You know the company, even if you don’t think you know the company. Choice Hotels International Inc (NYSE:CHH) is the hotel holding company behind the “badda book, badda boom” television commercials.
It’s clever and catchy, as any TV ad should be. Being clever doesn’t pay the bills, though, and it doesn’t necessarily keep the dividend spigot on for owners of CHH stock either. Can Choice Hotels stock continue to pay its dividend as religiously as it has for over a decade now?
Indeed it can. In fact, Choice Hotels may be one of the market’s best-kept secrets.
Firing on All Cylinders
If you’ve stayed at a Comfort Inn, Quality Inn, Sleep Inn, Cambria or Clarion, odds are reasonably good that you were staying at a Choice Hotels property. CHH stock operates more than 6,800 hotels all over the world, boasting more than 500,000 rooms under the parent company’s umbrella.
It’s not an easy business to be in — quite the opposite, actually. Companies such as LaSalle Hotel Properties (NYSE:LHO) and Host Hotels and Resorts Inc (NYSE:HST) have seen more than their fair share of trouble lately, despite a robust economy. LaSalle’s revenue per room fell 1.8% during the second half of last year after stripping out the impact of a couple of devastating hurricanes.
Host Hotels — which owns 87 properties including Marriott, Sheraton and Hyatt — has fallen short of estimates in two of its past three quarters. In two of those cases, earnings were actually down on a year-over-year basis despite a rising economic tide and more confident consumers.
It’s not easy to determine exactly why Choice Hotels has been able to create consistent revenue and earnings growth while other names in the business haven’t. Broadly speaking, though, in that all hotel operators have the same opportunity to attract travelers and are more or less working with the same information, it’s not a stretch to say that Choice Hotels’ management has the art of attracting and serving customers profitably down to an art and a science, and can deliver at “value” prices.
Even more impressive is that the value-oriented hotels like Comfort Inn or Quality Inn that make up the bulk of its portfolio are still marketable at a time when more consumers should theoretically be upgrading to higher-end options. Yet, the data is what it is. Last year’s revenue per available room (RevPAR) was up 2.5%, and average daily rates charged were 1.7%.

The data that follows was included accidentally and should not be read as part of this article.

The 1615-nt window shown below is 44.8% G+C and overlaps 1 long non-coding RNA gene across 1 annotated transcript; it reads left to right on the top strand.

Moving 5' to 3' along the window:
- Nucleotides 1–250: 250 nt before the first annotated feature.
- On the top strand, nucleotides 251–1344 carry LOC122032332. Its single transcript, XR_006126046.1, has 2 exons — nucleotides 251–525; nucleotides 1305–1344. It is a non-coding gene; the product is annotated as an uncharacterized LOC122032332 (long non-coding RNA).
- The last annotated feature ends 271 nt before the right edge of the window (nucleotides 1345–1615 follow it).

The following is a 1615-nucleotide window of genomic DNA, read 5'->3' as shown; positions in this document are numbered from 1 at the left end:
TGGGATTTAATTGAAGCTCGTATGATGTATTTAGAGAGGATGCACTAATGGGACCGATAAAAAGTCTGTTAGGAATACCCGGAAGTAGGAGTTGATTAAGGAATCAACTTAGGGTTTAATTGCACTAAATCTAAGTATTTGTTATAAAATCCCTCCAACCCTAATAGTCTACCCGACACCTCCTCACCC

CHH expects equally impressive numbers for 2018.
Plenty of Cushion
So why, pray tell, have hotel companies like the aforementioned LHO and HST been able to draw more investor attention to themselves than CHH stock has?
In simplest terms, both offer dividend yields significantly better than Choice Hotels stock does right now. CHH stock is only paying out about 1.0% of its value in the form of dividends, while LaSalle Hotel Properties stock is paying 6.0%. Host Hotels currently sports a yield of 4.1%.
Those yields obscure important details, though, like the fact that Host can barely afford to pay its dividend from reported earnings, while LaSalle is cutting it uncomfortably close as well.
Choice Hotels, on the other hand, easily paid its trailing twelve-month dividend of 86 cents per share of CHH out of the $2.02 per share it earned during that period.
Fans and followers of LaSalle Properties or Host Hotels will counter that with real estate investment trusts (REITs), any per-share metric should be taken with a grain of salt. The nature of their structure can — and often does — mean the underlying value or success doesn’t readily show up on the books.
There’s a fair amount of truth to that statement, too. But Choice Hotels isn’t a REIT and it has plenty of wiggle room and cushion to keep paying its dividend without gaming its fiscal report.
Bottom Line for CHH Stock
No, while Choice Hotels is better fiscally rooted than other hotel stocks and REITs, that yield of 1.0% still isn’t a lot to write home about. You should know, however, that it’s been growing rather quickly as the organization’s management replicates the winning formula it has found at new locations. Ten years ago, the annualized dividend of 41 cents per share was only half of what it is now.
Point being, not only do you sometimes have to pay up for quality, sometimes you have wait for the value of quality rather than expect to see it all up front.
Editor’s note: An earlier version of this story mistakenly referred to Choice Hotels as a REIT.
As of this writing, James Brumley did not hold a position in any of the aforementioned securities. You can follow him on Twitter, at @jbrumley.